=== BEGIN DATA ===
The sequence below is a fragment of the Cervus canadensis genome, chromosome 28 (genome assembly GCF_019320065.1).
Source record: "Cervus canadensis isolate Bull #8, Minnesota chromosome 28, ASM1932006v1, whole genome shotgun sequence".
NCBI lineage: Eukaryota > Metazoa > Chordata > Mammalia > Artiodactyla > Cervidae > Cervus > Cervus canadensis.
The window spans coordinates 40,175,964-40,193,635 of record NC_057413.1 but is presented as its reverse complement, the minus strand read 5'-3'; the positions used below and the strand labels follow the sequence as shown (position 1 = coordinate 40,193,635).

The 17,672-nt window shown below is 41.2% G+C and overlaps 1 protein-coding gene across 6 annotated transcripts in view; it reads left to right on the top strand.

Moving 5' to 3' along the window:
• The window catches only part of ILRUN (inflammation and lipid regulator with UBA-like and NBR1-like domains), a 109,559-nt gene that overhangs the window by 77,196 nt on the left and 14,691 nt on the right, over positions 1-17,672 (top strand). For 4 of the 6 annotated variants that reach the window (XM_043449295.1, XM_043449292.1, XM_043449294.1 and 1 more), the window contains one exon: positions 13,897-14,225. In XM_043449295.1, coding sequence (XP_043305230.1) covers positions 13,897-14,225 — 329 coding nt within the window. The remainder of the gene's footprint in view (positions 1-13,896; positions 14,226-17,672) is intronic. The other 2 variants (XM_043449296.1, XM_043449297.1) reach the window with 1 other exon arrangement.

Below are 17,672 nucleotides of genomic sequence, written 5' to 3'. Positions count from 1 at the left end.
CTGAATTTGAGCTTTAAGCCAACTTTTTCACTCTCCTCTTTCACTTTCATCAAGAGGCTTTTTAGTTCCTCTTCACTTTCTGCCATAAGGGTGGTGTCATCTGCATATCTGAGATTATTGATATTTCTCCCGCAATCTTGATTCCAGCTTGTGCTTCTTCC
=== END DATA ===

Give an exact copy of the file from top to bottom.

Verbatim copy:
The sequence below is a fragment of the Cervus canadensis genome, chromosome 28 (genome assembly GCF_019320065.1).
Source record: "Cervus canadensis isolate Bull #8, Minnesota chromosome 28, ASM1932006v1, whole genome shotgun sequence".
NCBI lineage: Eukaryota > Metazoa > Chordata > Mammalia > Artiodactyla > Cervidae > Cervus > Cervus canadensis.
The window spans coordinates 40,175,964-40,193,635 of record NC_057413.1 but is presented as its reverse complement, the minus strand read 5'-3'; the positions used below and the strand labels follow the sequence as shown (position 1 = coordinate 40,193,635).

The 17,672-nt window shown below is 41.2% G+C and overlaps 1 protein-coding gene across 6 annotated transcripts in view; it reads left to right on the top strand.

Moving 5' to 3' along the window:
• The window catches only part of ILRUN (inflammation and lipid regulator with UBA-like and NBR1-like domains), a 109,559-nt gene that overhangs the window by 77,196 nt on the left and 14,691 nt on the right, over positions 1-17,672 (top strand). For 4 of the 6 annotated variants that reach the window (XM_043449295.1, XM_043449292.1, XM_043449294.1 and 1 more), the window contains one exon: positions 13,897-14,225. In XM_043449295.1, coding sequence (XP_043305230.1) covers positions 13,897-14,225 — 329 coding nt within the window. The remainder of the gene's footprint in view (positions 1-13,896; positions 14,226-17,672) is intronic. The other 2 variants (XM_043449296.1, XM_043449297.1) reach the window with 1 other exon arrangement.

Below are 17,672 nucleotides of genomic sequence, written 5' to 3'. Positions count from 1 at the left end.
CTGAATTTGAGCTTTAAGCCAACTTTTTCACTCTCCTCTTTCACTTTCATCAAGAGGCTTTTTAGTTCCTCTTCACTTTCTGCCATAAGGGTGGTGTCATCTGCATATCTGAGATTATTGATATTTCTCCCGCAATCTTGATTCCAGCTTGTGCTTCTTCC